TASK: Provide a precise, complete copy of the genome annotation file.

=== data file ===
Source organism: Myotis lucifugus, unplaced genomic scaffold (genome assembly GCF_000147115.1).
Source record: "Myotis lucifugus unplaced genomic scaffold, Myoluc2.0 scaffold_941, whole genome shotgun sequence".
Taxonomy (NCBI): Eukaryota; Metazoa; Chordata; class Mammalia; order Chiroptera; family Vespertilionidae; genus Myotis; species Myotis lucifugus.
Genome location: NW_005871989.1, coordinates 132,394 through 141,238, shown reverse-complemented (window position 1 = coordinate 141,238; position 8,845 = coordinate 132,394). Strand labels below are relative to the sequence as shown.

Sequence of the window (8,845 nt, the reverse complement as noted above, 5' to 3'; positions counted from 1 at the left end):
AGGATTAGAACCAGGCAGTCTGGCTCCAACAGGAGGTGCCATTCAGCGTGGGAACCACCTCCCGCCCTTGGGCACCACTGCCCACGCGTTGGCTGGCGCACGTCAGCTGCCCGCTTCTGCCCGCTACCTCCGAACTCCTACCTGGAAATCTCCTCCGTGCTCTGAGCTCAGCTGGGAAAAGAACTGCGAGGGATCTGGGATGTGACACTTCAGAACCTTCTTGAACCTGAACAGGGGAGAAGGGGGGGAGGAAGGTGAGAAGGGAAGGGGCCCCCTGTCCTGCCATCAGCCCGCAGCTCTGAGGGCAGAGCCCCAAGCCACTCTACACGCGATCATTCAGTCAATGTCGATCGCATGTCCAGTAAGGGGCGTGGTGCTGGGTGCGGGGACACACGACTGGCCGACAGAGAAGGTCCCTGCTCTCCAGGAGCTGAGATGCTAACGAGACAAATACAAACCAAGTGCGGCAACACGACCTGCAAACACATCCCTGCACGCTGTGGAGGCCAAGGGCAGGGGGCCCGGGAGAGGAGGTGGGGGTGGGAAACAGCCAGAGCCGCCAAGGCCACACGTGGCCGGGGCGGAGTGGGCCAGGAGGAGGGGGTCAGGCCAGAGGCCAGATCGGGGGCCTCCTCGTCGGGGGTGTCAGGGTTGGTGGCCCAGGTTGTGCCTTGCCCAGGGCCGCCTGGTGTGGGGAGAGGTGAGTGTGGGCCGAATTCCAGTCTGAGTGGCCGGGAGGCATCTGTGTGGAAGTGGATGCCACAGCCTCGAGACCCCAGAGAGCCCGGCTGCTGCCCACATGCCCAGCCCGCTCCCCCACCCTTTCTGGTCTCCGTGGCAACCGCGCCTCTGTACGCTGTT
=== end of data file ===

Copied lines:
Source organism: Myotis lucifugus, unplaced genomic scaffold (genome assembly GCF_000147115.1).
Source record: "Myotis lucifugus unplaced genomic scaffold, Myoluc2.0 scaffold_941, whole genome shotgun sequence".
Taxonomy (NCBI): Eukaryota; Metazoa; Chordata; class Mammalia; order Chiroptera; family Vespertilionidae; genus Myotis; species Myotis lucifugus.
Genome location: NW_005871989.1, coordinates 132,394 through 141,238, shown reverse-complemented (window position 1 = coordinate 141,238; position 8,845 = coordinate 132,394). Strand labels below are relative to the sequence as shown.

Sequence of the window (8,845 nt, the reverse complement as noted above, 5' to 3'; positions counted from 1 at the left end):
AGGATTAGAACCAGGCAGTCTGGCTCCAACAGGAGGTGCCATTCAGCGTGGGAACCACCTCCCGCCCTTGGGCACCACTGCCCACGCGTTGGCTGGCGCACGTCAGCTGCCCGCTTCTGCCCGCTACCTCCGAACTCCTACCTGGAAATCTCCTCCGTGCTCTGAGCTCAGCTGGGAAAAGAACTGCGAGGGATCTGGGATGTGACACTTCAGAACCTTCTTGAACCTGAACAGGGGAGAAGGGGGGGAGGAAGGTGAGAAGGGAAGGGGCCCCCTGTCCTGCCATCAGCCCGCAGCTCTGAGGGCAGAGCCCCAAGCCACTCTACACGCGATCATTCAGTCAATGTCGATCGCATGTCCAGTAAGGGGCGTGGTGCTGGGTGCGGGGACACACGACTGGCCGACAGAGAAGGTCCCTGCTCTCCAGGAGCTGAGATGCTAACGAGACAAATACAAACCAAGTGCGGCAACACGACCTGCAAACACATCCCTGCACGCTGTGGAGGCCAAGGGCAGGGGGCCCGGGAGAGGAGGTGGGGGTGGGAAACAGCCAGAGCCGCCAAGGCCACACGTGGCCGGGGCGGAGTGGGCCAGGAGGAGGGGGTCAGGCCAGAGGCCAGATCGGGGGCCTCCTCGTCGGGGGTGTCAGGGTTGGTGGCCCAGGTTGTGCCTTGCCCAGGGCCGCCTGGTGTGGGGAGAGGTGAGTGTGGGCCGAATTCCAGTCTGAGTGGCCGGGAGGCATCTGTGTGGAAGTGGATGCCACAGCCTCGAGACCCCAGAGAGCCCGGCTGCTGCCCACATGCCCAGCCCGCTCCCCCACCCTTTCTGGTCTCCGTGGCAACCGCGCCTCTGTACGCTGTT